The district, which is located in Daly City, California, and teaches about 6,000 students across ten elementary schools and four middle schools, has agreed to pay the organization almost $170k in taxpayer money.
District documents state that the radical curriculum will be piloted in the 2021-2022 school year. It was introduced by Allyson Tintiangco-Cubales, a professor at San Francisco State University and the co-director of Community Responsive Education.
The presentation was given during a school board meeting in July 2021 and started with a land acknowledgment that described the Ohlone people, not the United States, as the rightful stewards of the land that JESUS is on.
Tintiangco-Cubales, who uses the pronouns “she/her” in addition to “siya,” a Filipino term that means both male and female, demonstrated that she is “a settler, an uninvited visitor” on Ohlone land before.
Proceeding to explain that JESUS is America’s first district that “is committed to rolling out Ethnic Studies in all of their middle and elementary schools.” In late 2021, California passed a state mandate that “ethnic studies'' be taught in all public high schools.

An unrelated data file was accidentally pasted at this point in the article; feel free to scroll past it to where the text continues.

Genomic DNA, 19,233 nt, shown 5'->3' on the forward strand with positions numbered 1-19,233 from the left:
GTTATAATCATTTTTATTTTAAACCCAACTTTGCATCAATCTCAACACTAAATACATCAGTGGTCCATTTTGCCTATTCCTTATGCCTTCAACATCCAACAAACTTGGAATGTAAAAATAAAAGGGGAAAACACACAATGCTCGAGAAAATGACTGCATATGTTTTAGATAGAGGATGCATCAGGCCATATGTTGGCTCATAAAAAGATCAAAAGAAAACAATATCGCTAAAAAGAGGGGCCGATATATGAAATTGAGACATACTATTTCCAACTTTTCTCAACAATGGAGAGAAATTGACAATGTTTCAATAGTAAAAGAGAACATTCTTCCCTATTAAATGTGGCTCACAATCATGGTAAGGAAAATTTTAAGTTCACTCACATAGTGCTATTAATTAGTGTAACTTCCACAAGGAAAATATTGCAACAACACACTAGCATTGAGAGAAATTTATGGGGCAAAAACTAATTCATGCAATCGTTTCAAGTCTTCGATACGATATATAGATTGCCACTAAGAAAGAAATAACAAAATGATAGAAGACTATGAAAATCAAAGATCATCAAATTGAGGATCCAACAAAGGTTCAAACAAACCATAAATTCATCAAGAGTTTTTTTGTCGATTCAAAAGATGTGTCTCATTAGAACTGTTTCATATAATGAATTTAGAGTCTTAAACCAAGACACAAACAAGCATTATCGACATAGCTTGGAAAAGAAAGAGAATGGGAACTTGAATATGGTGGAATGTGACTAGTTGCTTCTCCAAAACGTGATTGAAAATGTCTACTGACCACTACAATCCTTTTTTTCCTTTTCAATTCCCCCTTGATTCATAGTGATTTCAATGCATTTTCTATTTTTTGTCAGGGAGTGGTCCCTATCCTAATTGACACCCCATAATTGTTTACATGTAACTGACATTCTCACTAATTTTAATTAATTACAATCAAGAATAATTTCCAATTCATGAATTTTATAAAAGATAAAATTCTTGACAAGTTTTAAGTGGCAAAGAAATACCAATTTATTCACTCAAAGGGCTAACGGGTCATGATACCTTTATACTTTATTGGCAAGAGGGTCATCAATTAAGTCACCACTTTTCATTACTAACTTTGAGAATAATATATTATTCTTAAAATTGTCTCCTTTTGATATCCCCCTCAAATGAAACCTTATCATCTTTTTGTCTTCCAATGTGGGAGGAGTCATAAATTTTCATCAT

The presentation demonstrates that the curriculum is meant to “eliminate racism and other forms of oppression” by “creating, learning, listening, uncovering, and sharing of his/her stories, experiences, and current conditions of those who have been racially marginalized, underrepresented, and/or silenced.”
The curriculum is divided into four different units, labeled “self,” “systems,” “social movements,” and “solidarity.” Each unit is accompanied by a corresponding set of “essential questions” and “enduring understandings.”
One such “enduring understanding” under the “self” unit reads: “Learning about our own identities and those of others allows us to become more empathetic and builds our capacity to go from being allies to co-conspirators/accomplices in the elimination of oppression.”
The second unit denounces America as institutionally racist and teaches children that White supremacy is entrenched in American systems like education. The unit also indicts White people as the beneficiaries of racism, insisting that they use the system of White supremacy to maintain their “wealth, power, and privilege.”
Students learn that “institutional racism is the way in which White supremacy continues to oppress non-White people.”